PJ: Yes, people do tell me that I’m very lucky, and I guess I am, but the reason I swim so well and so little is because I just focus on my technique every single stroke. I have a high awareness of my body and what each muscle is doing so I am my own coach and am constantly tweaking my technique. I swam less than 10km per week leading into Kona last year, and had one of the best swims I’ve ever had because I just sat in the pack and swam efficiently.
TZ: The triathlon world is looking at your next head to head with Sebastian Kienle. The big one will be at Frankfurt but may not be a real head to head test depending on where you are both at on your journey to Kona. You will race Sebastian at St George 70.3. Sebastian is remaining neutral about how important it is to have a go at winning Frankfurt. Kienle is the one that most say could upset at Kona if he has a good day. The way his race unfolded at Kona last year meant it is a bit hard to gauge how he really went. How much is he playing in to your preparation in 2013?
PJ: He is definitely my motivation. I’ll never ride as well as him but I do think I need to get closer to stop him in Kona. And I think I can, of course I do, I wouldn’t be a professional athlete if I didn’t think I could improve and be more competitive. He is a really nice guy, I respect him a lot, and that helps me focus on him, and what can I do to get faster on the bike. We will face off in St George before Frankfurt, and I’m sure he will be flying on the bike at all his races as usual.
Challenge Roma – The First Big European Challenge Event In 2018
On April 15, 2018, will be Challenge Roma’s second edition. After its debut in 2017, the Italian capital will be again protagonist of great international triathlon in a new location, the Rome Marina “Porto Turistico di Roma”, with new distances: 1.9 km swimming, 90 km bike, 21 km running. A middle distance like Challenge’s primary races, Challenge Roma will be the first European race of the year too. A chance for triathletes from all over the world to test their athletic preparation, in a very fast and beautiful path, in Roman Spring beginning.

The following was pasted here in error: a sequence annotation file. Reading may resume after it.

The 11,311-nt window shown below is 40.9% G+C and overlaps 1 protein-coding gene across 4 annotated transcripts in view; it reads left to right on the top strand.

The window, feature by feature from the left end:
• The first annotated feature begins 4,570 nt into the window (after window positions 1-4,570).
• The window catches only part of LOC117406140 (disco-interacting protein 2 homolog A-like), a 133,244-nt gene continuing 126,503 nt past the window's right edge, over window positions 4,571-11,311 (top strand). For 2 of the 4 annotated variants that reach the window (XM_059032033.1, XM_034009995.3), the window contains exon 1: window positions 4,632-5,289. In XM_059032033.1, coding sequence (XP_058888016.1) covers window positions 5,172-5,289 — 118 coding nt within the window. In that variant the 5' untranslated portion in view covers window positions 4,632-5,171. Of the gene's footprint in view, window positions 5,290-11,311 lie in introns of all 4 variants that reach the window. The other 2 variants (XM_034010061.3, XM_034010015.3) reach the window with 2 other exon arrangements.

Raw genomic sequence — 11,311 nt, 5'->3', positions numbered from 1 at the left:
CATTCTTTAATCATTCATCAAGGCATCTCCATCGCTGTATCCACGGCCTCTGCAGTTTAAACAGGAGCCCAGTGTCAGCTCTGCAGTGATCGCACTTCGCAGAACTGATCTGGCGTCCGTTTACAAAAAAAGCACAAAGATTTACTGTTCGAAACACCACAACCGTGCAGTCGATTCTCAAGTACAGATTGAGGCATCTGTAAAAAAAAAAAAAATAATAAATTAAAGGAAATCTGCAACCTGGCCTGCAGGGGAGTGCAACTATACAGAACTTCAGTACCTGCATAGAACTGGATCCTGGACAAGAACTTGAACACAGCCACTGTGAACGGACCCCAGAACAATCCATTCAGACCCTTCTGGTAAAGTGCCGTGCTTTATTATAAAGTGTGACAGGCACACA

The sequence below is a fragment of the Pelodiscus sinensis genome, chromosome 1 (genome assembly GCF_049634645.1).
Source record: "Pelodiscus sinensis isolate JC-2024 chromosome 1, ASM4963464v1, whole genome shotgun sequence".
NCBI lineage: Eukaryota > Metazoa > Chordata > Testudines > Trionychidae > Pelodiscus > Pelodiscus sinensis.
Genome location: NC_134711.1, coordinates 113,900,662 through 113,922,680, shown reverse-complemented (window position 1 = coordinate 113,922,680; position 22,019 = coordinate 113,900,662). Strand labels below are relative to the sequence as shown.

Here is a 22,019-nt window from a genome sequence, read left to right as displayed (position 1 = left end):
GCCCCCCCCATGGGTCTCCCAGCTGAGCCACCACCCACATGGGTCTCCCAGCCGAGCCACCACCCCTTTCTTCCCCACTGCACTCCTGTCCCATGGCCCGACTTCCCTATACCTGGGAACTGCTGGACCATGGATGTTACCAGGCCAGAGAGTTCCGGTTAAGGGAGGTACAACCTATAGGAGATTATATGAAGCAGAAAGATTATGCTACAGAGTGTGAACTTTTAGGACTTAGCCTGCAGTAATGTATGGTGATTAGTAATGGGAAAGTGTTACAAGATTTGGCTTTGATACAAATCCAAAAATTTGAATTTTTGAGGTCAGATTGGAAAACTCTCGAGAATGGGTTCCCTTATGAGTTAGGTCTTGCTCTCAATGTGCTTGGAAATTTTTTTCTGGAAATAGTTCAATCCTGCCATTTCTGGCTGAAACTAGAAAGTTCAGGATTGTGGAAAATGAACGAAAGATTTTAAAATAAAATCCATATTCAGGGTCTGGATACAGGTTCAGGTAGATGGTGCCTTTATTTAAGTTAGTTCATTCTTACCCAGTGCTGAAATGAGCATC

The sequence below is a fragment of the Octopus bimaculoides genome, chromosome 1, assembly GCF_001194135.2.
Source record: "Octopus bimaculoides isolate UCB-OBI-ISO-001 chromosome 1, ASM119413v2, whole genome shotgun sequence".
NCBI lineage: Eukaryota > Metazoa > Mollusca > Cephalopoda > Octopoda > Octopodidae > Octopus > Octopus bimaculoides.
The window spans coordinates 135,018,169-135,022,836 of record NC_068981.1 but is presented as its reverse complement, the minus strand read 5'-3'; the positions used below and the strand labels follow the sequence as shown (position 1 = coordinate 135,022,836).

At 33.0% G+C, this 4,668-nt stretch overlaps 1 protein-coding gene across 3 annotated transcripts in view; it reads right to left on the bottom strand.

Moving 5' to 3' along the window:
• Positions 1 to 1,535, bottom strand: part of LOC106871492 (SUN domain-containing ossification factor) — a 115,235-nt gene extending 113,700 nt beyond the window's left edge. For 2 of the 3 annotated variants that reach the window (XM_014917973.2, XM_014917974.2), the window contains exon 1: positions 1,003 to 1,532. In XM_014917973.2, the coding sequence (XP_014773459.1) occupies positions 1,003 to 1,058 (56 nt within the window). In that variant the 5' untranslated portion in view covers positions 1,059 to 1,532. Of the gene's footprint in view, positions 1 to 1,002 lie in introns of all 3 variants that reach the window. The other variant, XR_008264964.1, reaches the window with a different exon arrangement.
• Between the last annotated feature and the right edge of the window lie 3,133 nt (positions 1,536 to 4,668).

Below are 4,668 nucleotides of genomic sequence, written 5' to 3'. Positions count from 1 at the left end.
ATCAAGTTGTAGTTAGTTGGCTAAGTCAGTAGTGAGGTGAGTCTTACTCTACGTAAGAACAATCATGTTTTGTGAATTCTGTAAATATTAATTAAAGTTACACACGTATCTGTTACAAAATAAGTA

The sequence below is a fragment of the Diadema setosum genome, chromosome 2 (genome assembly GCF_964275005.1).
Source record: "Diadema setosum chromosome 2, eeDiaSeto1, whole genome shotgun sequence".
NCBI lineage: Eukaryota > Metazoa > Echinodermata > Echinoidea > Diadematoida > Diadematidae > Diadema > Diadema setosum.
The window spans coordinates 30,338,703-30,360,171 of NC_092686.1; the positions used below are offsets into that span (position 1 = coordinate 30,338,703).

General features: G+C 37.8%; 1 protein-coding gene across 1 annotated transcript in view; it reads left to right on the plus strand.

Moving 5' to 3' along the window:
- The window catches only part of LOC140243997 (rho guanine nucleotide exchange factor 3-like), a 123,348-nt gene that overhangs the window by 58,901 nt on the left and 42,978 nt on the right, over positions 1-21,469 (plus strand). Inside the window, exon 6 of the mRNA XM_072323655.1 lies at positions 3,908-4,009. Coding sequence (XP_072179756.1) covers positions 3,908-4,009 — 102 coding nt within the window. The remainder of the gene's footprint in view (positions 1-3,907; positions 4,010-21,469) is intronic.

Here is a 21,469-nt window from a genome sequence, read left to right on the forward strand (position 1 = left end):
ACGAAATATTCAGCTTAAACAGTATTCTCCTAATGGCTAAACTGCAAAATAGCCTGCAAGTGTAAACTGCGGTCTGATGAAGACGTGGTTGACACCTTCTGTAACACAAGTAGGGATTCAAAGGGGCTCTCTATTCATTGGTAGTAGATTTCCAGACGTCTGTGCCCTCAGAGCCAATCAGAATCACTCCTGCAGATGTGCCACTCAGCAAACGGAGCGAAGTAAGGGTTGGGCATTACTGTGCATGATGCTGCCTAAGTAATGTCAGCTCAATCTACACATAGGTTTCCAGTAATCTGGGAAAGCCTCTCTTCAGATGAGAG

Porto Turistico di Roma will also be home of the Expo Village, which will host numerous side activities for the entire weekend starting from Friday. The involvement of schools and local institutions, and then go on Saturday with the Sprint triathlon, the paratriathlon super sprint, valid as the second stage of the Italian Championship, before the Challenge Roma race on Sunday morning.
Challenge Roma Location
For the second edition of Challenge Roma, a new location was selected: the Porto Turistico di Roma. In fact, Rome extends its borders to the coasts of the Tyrrhenian sea, and its marina is a central point for many activities, thanks to the excellent sea-water quality. Completely renovated, the Marina is close to the Leonardo Da Vinci Fiumicino Airport, and offers a lot of public services including restaurants, shops, children spaces and a long, romantic walk through piers and boats.